Prime Minister Narendra Modi today expressed deep concern at the rising ''export of terror'' - in an apparent reference to Pakistan – and said it is a common security threat to the region. He sought a coordinated response from ASEAN member nations to combat the menace.
Addressing the 14th ASEAN-India summit in Vientiane, Laos, the Indian Prime Minister also noted that growing radicalism through the ideology of hatred and spread of extreme violence are security threats.
''Export of terror, growing radicalisation and spread of extreme violence are common security threats to our societies,'' he said in his second attack on Pakistan in two days amid escalating war of words between New Delhi and Islamabad.
''The threat is local, regional, and transitional at the same time. Our partnership with ASEAN seeks to craft a response through coordination, cooperation at multiple levels,'' Modi said.
He said that in the face of growing traditional and non-traditional challenges, political cooperation was a key emerging in the region's relations.
''We are willing to take concrete steps to enhance cooperation in cyber security, de-radicalisation and counter-terrorism,'' he added.
On Monday, Modi made a sharp attack on Pakistan at the G20 summit, saying ''one single nation'' in South Asia is spreading ''agents of terror'' as he asserted that those who sponsor the menace must be sanctioned and isolated, not rewarded.
In his remarks today, the Prime Minister said that ASEAN is central to India's Act East policy.
''Our engagement driven by common priorities bringing peace, stability and prosperity to the region,'' he told the 10-member grouping attended by heads of state.
He said enhancing connectivity was central to India's partnership with ASEAN.
Seamless digital connectivity between India and Southeast Asia is a shared objective. India committed to the Master Plan on ASEAN Connectivity,'' Modi said.
Securing the seas was a shared responsibility, he said, adding that sea lanes are ''life lines of global trade''.
India supports freedom of navigation based on United Nations Convention on the Law of the Sea (UNCLOS), he added.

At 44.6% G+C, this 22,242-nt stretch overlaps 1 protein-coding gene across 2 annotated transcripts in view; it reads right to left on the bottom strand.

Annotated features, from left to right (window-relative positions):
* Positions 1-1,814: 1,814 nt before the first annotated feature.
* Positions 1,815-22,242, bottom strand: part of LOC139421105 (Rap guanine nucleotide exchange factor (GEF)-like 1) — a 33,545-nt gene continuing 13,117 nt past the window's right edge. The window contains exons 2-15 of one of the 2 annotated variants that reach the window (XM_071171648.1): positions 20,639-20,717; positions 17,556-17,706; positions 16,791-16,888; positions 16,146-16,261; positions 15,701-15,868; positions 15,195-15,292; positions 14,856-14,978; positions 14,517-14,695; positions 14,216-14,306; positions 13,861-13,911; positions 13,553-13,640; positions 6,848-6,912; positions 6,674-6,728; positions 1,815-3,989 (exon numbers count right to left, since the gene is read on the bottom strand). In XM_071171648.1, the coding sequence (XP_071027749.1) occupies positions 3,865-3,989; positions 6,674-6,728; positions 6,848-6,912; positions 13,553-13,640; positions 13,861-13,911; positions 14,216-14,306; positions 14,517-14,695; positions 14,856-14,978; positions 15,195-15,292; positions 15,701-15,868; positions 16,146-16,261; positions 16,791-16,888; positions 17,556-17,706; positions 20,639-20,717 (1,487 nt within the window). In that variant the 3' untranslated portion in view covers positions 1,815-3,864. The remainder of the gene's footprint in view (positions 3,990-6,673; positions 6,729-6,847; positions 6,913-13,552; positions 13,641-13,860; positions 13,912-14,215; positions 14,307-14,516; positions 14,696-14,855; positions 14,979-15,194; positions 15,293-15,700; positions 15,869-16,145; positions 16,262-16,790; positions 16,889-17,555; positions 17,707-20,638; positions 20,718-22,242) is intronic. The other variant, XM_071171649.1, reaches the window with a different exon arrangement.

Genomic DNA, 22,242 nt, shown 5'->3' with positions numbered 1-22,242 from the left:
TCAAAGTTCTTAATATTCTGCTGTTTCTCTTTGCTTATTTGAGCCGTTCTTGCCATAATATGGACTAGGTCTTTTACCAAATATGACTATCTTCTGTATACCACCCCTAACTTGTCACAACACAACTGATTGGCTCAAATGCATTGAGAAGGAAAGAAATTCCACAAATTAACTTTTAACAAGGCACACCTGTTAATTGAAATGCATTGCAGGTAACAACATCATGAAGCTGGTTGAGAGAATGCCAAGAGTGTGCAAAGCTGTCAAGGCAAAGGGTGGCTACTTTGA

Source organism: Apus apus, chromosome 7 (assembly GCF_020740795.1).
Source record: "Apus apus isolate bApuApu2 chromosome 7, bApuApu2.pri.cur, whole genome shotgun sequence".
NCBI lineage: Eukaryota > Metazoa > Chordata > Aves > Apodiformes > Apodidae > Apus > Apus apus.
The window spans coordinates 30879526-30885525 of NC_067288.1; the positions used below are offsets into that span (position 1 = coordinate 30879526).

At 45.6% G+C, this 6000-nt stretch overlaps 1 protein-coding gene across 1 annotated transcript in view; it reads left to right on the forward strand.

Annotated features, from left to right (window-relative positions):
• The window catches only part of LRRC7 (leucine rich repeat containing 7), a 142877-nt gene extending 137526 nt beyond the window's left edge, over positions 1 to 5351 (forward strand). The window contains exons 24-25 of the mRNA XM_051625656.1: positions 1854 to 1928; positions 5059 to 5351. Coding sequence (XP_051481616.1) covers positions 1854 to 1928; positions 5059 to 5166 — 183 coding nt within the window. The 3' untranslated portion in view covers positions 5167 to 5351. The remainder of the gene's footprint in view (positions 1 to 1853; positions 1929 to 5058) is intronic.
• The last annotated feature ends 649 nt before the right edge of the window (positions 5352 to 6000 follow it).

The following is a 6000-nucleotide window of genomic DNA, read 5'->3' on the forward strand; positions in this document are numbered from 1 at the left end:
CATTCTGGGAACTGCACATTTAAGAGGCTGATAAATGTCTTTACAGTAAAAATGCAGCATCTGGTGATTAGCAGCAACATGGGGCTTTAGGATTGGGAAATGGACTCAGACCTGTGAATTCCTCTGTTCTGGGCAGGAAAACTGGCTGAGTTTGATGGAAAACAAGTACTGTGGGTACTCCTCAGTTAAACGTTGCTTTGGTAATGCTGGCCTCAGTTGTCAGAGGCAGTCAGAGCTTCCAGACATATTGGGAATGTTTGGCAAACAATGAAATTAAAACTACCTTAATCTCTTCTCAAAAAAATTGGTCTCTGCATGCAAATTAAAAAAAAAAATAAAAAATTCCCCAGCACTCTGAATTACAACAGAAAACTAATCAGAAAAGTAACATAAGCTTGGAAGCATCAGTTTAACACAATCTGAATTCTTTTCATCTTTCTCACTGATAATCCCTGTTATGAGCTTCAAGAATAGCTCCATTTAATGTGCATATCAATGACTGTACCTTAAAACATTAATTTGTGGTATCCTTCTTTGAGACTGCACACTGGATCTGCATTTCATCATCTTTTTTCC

He thanked the member countries for sharing their views on ''nature, direction and priorities of our engagement''.
''All three pillars of our partnership – security, economic and socio-cultural have registered good progress,'' he said, adding that engagement of India-ASEAN is of ''economic optimism''.
''We continue to expand and deepen our economic engagements,'' Modi said.
The Laotian premier complimented India's Act East policy and its contribution to ASEAN and hoped the summit will provide future direction.
Addressing the Summit for the third time, Modi said he was ''delighted to renew close bonds of friendship'' with ASEAN.
''India is willing to march with ASEAN to fulfil promise and potential of our strategic engagement,'' said the Prime Minister, wearing crisp white churidar, kurta and jacket.
He invited ASEAN as the ''Guest of Honour'' for the International Buddhist Conclave in October.
On documenting civilisation ties, Modi proposed commissioning project for mapping Indian inscriptions along Mekong river.
India announced hosting Commemorative Summit on ''Shared Values, Common Destiny'' in 2017 and also offered to host India-ASEAN Youth Summit.
Noting that cooperation in science and technology was a crucial element of development engagement, Modi proposed to enhance the ASEAN-India Fund with an additional grant of $50 million.
He also proposed Joint Task Force on connectivity to work on extension of India-Myanmar-Thailand trilateral highway to Cambodia, Laos and Vietnam.
Noting that natural disasters were a common challenge and joint priority, he said India will host Asian Ministerial Conference on Disaster Risk Reduction in November.